## Abstract

This study examines several alternative symmetric and asymmetric model specifications of regression-based deterministic volatility models to identify the one that best characterizes the implied volatility functions of S&P 500 Index options in the period 1996–2009. We find that estimating the models with nonlinear least squares, instead of ordinary least squares, always results in lower pricing errors in both in- and out-of-sample comparisons. In-sample, asymmetric models of the moneyness ratio estimated separately on calls and puts provide the overall best performance. However, separating calls from puts violates the put-call-parity and leads to severe model mis-specification problems. Out-of-sample, symmetric models that use the logarithmic transformation of the strike price are the overall best ones. The lowest out-of-sample pricing errors are observed when implied volatility models are estimated consistently to the put-call-parity using the joint data set of out-of-the-money options. The out-of-sample pricing performance of the overall best model is shown to be resilient to extreme market conditions and compares quite favorably with continuous-time option pricing models that admit stochastic volatility and random jump risk factors.

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## Notes

DVF is an interpolative (smile-consistent) regression-based approach in which implied volatilities are smoothed across moneyness and maturities, and as such, it is effective in relaxing the BS assumption of having a single volatility per day. This approach is also commonly known as the practitioner BS model (see Christoffersen and Jacobs 2004; Christoffersen et al. 2009) or as the ad hoc BS model (see Linaras and Skiadopoulos 2005; Kim 2009; Berkowitz 2010).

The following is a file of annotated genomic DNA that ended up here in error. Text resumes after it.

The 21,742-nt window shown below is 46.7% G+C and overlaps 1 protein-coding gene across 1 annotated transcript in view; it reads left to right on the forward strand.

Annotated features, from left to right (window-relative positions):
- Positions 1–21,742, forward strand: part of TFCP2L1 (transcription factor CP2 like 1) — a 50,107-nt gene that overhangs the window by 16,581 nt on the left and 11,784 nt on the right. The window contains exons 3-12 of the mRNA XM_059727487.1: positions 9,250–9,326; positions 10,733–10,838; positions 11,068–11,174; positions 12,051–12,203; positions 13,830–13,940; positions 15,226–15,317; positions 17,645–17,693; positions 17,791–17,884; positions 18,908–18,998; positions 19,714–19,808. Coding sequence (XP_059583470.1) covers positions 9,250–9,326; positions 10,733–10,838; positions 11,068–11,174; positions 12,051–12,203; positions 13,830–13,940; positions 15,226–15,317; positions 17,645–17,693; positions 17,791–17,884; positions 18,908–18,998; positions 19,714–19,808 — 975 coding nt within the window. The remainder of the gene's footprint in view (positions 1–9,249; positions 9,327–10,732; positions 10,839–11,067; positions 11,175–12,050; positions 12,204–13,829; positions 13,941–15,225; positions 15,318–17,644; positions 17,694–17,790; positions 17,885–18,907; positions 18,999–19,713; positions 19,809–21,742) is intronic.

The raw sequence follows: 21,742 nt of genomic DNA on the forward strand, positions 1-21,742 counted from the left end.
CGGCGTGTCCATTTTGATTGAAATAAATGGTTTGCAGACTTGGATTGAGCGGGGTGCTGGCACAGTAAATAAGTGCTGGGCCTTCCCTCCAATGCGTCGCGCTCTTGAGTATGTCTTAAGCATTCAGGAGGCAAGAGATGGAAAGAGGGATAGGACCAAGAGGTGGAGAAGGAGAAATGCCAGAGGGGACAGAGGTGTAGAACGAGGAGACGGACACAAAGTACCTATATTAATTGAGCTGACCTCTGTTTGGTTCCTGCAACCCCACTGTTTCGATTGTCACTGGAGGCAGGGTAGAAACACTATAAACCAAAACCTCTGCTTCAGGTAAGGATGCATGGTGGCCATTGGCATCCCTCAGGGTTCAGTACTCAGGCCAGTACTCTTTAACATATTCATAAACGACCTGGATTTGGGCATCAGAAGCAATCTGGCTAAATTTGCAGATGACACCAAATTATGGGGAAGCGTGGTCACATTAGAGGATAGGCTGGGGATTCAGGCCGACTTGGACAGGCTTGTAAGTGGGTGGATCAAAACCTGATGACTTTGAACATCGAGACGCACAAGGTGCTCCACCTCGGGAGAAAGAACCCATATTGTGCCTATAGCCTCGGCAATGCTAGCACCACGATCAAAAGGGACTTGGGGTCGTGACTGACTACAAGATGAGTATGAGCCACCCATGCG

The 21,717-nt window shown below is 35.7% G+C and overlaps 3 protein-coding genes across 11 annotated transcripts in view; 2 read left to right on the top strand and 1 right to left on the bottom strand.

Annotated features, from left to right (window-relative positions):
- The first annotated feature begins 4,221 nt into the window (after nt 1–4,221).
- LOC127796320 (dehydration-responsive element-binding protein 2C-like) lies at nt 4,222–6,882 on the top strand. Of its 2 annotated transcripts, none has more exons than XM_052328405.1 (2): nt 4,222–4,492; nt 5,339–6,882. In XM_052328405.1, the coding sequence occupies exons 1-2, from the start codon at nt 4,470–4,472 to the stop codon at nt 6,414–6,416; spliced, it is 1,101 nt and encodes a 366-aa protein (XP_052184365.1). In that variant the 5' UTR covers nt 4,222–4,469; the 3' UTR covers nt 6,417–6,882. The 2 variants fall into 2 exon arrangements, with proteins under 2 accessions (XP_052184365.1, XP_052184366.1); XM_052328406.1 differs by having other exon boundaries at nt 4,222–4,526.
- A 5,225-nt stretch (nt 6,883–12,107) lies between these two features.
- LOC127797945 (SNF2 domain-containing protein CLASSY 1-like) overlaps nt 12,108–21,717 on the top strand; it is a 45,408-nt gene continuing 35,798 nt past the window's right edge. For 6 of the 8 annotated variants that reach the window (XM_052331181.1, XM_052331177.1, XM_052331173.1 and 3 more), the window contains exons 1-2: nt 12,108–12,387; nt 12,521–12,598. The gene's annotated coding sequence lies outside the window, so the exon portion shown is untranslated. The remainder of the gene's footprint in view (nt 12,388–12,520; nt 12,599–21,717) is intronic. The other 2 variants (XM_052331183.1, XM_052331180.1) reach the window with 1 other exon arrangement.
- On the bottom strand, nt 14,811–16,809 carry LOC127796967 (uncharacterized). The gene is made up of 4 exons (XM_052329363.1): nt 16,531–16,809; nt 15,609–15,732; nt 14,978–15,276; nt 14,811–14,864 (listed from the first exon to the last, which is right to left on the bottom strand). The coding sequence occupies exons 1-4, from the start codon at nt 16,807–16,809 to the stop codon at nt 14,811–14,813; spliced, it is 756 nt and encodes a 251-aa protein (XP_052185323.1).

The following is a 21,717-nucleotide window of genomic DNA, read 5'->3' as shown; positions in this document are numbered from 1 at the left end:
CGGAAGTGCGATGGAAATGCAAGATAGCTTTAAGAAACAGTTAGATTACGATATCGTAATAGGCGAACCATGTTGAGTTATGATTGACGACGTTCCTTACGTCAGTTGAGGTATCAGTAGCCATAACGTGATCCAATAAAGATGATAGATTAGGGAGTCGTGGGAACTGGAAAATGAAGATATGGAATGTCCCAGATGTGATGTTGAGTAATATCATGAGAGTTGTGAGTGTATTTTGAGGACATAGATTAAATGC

The moneyness ratio

*K*(i.e.,*K*=*S*/*X*, stock index value,*S*, over the option’s strike price,*X*) is used in the relative smile approach to model implied volatility as a fixed function of moneyness, while in the absolute smile approach, the strike price is used to model implied volatility as a fixed function of the strike price (see discussions in Kim 2009).For a review of smile/smirk consistent deterministic volatility models, see Skiadopoulos (2001); for applications that involve the use of DVF models, see Ncube (1996), Dumas et al. (1998), Brandt and Wu (2002), Christoffersen and Jacobs (2004), Linaras and Skiadopoulos (2005), Kim (2009), and Andreou et al. (2010), among others.

Relying on the overall best DVF model is important for other studies as well, such as that of Brandt and Wu (2002), where option parameters are estimated from liquid European options and are then applied to price illiquid, exotic or other derivatives (see also, Linaras and Skiadopoulos 2005; Berkowitz 2010; Chang et al. 2012). Moreover, several studies using nonparametric option pricing methods such as kernel regression or neural networks also have a need for a proper benchmark model (see Andreou et al. 2008).